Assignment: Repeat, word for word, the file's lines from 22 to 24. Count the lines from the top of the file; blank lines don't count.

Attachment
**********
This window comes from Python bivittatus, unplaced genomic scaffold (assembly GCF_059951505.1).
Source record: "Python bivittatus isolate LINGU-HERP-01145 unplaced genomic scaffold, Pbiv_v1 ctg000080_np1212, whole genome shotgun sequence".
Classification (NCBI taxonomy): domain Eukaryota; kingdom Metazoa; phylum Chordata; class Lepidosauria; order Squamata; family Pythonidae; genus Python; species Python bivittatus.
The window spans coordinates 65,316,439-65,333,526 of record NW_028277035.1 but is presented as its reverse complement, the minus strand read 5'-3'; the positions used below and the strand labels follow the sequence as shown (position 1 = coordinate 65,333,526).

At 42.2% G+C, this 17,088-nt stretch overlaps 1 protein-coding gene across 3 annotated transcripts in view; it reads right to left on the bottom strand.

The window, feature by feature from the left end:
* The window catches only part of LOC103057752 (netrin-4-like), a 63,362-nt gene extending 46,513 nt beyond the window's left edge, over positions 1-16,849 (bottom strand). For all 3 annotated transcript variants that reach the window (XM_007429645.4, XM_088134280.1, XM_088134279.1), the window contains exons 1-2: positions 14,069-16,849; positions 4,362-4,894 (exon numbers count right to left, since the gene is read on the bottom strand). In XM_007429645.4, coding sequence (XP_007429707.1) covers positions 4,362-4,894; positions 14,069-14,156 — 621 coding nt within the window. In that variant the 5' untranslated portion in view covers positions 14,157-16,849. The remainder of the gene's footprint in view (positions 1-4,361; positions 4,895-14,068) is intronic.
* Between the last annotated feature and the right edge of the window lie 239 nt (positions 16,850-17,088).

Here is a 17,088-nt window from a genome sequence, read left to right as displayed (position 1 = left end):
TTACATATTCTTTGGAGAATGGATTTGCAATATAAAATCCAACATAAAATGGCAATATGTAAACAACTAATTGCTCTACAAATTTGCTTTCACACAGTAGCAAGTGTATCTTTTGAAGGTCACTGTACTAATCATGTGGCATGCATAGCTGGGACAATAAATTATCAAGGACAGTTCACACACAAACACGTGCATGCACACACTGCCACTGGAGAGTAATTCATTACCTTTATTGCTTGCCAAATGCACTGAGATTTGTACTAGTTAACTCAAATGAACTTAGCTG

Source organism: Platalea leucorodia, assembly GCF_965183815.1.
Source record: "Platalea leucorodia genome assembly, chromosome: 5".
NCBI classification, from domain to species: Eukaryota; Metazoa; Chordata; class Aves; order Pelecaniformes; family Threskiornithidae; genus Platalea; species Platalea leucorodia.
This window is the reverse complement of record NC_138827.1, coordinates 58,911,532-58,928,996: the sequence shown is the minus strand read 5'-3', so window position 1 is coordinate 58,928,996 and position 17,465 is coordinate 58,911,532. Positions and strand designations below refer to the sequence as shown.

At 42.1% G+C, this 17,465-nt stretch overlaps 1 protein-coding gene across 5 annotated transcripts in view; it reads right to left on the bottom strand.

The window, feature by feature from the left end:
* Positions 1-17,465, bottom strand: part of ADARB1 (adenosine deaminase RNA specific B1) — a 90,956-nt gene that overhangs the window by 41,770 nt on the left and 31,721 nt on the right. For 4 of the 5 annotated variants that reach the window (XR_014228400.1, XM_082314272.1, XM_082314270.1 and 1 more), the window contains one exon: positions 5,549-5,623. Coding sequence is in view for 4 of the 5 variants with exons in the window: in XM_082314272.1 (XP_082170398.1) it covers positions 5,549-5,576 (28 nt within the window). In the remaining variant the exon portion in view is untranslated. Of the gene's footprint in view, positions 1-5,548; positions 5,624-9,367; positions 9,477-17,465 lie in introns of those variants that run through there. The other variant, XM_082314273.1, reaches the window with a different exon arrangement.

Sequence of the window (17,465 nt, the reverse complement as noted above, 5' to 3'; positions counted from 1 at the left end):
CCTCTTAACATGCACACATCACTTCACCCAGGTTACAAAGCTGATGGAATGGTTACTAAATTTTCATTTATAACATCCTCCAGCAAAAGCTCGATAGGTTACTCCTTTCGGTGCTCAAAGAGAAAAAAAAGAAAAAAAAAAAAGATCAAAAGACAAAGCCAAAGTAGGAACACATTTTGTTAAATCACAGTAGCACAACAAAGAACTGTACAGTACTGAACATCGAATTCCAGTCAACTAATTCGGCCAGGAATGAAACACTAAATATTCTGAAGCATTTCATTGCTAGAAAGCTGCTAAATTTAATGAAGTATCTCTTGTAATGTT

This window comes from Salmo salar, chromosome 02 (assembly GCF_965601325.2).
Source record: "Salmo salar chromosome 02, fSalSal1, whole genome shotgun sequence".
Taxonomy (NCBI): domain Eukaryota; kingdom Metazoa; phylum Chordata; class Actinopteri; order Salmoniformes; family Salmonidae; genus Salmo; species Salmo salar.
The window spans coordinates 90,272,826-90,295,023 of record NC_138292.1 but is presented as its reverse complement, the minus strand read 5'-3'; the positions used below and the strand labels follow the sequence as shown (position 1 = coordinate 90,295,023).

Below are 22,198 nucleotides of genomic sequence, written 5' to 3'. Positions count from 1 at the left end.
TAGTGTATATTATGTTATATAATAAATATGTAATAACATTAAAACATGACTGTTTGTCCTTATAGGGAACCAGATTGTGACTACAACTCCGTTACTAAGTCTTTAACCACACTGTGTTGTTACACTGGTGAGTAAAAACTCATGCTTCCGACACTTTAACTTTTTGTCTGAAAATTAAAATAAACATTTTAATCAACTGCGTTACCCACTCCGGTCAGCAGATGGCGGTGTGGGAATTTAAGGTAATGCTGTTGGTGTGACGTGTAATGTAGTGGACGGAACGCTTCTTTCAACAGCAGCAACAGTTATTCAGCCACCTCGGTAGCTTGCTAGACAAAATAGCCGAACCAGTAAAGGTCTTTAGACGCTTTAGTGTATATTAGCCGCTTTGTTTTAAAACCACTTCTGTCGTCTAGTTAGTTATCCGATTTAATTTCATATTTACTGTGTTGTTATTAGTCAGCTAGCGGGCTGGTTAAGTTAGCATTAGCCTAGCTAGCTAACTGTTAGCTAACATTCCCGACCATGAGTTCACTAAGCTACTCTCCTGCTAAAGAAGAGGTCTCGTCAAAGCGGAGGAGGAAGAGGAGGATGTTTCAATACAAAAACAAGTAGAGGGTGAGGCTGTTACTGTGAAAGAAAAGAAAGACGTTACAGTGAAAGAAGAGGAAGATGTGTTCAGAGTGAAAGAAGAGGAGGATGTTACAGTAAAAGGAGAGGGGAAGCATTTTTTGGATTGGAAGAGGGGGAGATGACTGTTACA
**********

Taxonomy (NCBI): domain Eukaryota; kingdom Metazoa; phylum Chordata; class Actinopteri; order Salmoniformes; family Salmonidae; genus Salmo; species Salmo salar.
The window spans coordinates 90,272,826-90,295,023 of record NC_138292.1 but is presented as its reverse complement, the minus strand read 5'-3'; the positions used below and the strand labels follow the sequence as shown (position 1 = coordinate 90,295,023).

Below are 22,198 nucleotides of genomic sequence, written 5' to 3'. Positions count from 1 at the left end.